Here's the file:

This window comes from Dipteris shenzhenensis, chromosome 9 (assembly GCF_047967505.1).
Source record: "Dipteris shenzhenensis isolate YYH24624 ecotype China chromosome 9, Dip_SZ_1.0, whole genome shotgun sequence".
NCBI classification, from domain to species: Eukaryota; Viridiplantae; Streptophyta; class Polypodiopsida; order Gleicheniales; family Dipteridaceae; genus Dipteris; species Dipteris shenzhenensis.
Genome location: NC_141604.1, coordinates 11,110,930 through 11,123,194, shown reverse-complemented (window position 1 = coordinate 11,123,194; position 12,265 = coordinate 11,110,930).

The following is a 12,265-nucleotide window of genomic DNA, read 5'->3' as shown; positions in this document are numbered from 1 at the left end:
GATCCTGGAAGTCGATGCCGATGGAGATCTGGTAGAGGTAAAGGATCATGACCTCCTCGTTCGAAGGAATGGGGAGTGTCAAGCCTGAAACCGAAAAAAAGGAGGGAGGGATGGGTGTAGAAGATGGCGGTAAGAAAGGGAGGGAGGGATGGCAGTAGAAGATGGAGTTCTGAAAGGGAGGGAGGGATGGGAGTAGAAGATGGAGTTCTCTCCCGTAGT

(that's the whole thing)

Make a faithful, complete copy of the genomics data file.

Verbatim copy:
This window comes from Dipteris shenzhenensis, chromosome 9 (assembly GCF_047967505.1).
Source record: "Dipteris shenzhenensis isolate YYH24624 ecotype China chromosome 9, Dip_SZ_1.0, whole genome shotgun sequence".
NCBI classification, from domain to species: Eukaryota; Viridiplantae; Streptophyta; class Polypodiopsida; order Gleicheniales; family Dipteridaceae; genus Dipteris; species Dipteris shenzhenensis.
Genome location: NC_141604.1, coordinates 11,110,930 through 11,123,194, shown reverse-complemented (window position 1 = coordinate 11,123,194; position 12,265 = coordinate 11,110,930).

The following is a 12,265-nucleotide window of genomic DNA, read 5'->3' as shown; positions in this document are numbered from 1 at the left end:
GATCCTGGAAGTCGATGCCGATGGAGATCTGGTAGAGGTAAAGGATCATGACCTCCTCGTTCGAAGGAATGGGGAGTGTCAAGCCTGAAACCGAAAAAAAGGAGGGAGGGATGGGTGTAGAAGATGGCGGTAAGAAAGGGAGGGAGGGATGGCAGTAGAAGATGGAGTTCTGAAAGGGAGGGAGGGATGGGAGTAGAAGATGGAGTTCTCTCCCGTAGT